Tricare officials said their decisions are based on regulations requiring scientific proof of the efficacy and quality of treatment. But our investigation found that Tricare officials have worried in private meetings about the high cost of cognitive rehabilitation, which can cost $15,000 to $50,000 per soldier.
With so many troops and veterans suffering long-term symptoms from head injuries, treatment costs could quickly soar into the hundreds of millions, or even billions of dollars — a crippling burden to the military’s already overtaxed medical system.
The battle over science and money has made it difficult for wounded troops to get a treatment recommended by many doctors for one of the wars’ signature injuries, according to the NPR and ProPublica investigation. The six-month investigation was based on scores of interviews with military and civilian doctors and researchers, troops and their families, visits to treatment centers across the country, confidential scientific reviews and documents obtained under the Freedom of Information Act.
“I’m horrified,” said James Malec, research director at the Rehabilitation Hospital of Indiana and one of the reviewers of the Tricare study. “I think it’s appalling that we’re not knocking ourselves out to do the very best” for troops and veterans.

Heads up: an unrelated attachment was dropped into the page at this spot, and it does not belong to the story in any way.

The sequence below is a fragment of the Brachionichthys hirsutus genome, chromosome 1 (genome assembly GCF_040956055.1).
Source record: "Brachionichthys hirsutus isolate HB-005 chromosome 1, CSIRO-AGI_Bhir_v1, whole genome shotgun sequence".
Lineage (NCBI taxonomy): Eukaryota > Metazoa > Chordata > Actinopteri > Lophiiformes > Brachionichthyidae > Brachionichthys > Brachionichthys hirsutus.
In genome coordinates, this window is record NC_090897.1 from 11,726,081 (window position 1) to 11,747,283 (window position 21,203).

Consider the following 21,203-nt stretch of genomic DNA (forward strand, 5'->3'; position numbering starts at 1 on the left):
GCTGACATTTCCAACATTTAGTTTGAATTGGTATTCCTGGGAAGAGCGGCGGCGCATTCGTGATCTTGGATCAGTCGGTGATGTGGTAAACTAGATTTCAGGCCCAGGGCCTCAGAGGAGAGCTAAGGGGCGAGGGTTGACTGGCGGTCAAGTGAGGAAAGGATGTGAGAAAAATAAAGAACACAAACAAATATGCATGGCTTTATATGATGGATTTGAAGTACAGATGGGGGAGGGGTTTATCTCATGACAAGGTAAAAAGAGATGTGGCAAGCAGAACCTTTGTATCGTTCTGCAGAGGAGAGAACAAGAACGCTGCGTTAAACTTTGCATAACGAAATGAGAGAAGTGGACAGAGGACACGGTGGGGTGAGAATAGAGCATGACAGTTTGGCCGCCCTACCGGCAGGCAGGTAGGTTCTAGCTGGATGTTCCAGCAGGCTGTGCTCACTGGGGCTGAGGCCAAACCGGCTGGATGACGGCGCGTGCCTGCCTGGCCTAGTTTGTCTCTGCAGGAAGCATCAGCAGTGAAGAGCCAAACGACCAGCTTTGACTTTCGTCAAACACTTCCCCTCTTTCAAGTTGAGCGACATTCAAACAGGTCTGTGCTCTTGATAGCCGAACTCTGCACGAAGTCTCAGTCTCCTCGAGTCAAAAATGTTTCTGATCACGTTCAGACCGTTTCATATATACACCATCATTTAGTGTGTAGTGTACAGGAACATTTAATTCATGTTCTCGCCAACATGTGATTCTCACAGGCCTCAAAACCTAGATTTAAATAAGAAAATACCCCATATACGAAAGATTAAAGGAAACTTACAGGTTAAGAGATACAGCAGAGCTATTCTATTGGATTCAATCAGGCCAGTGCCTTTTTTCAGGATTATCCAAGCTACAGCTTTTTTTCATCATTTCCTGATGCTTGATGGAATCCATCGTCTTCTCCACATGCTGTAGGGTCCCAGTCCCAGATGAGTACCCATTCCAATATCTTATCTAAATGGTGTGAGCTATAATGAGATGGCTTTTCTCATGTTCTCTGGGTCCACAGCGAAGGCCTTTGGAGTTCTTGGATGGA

Defense Secretary Robert Gates, who has complained over the past year about the growing cost of the Pentagon’s health care budget, declined a request for an interview. George Peach Taylor, the newly appointed acting assistant secretary of defense for health affairs, the top ranking Pentagon health official, also declined repeated interview requests. Tricare officials defended the agency’s decision not to cover cognitive rehabilitative therapy and said it was not linked to budget concerns.
Capt. Robert DeMartino, a U.S. Public Health Service official who directs Tricare’s behavioral health department, said Tricare is mandated to ensure the quality, consistency and safety of medical care delivered to service members.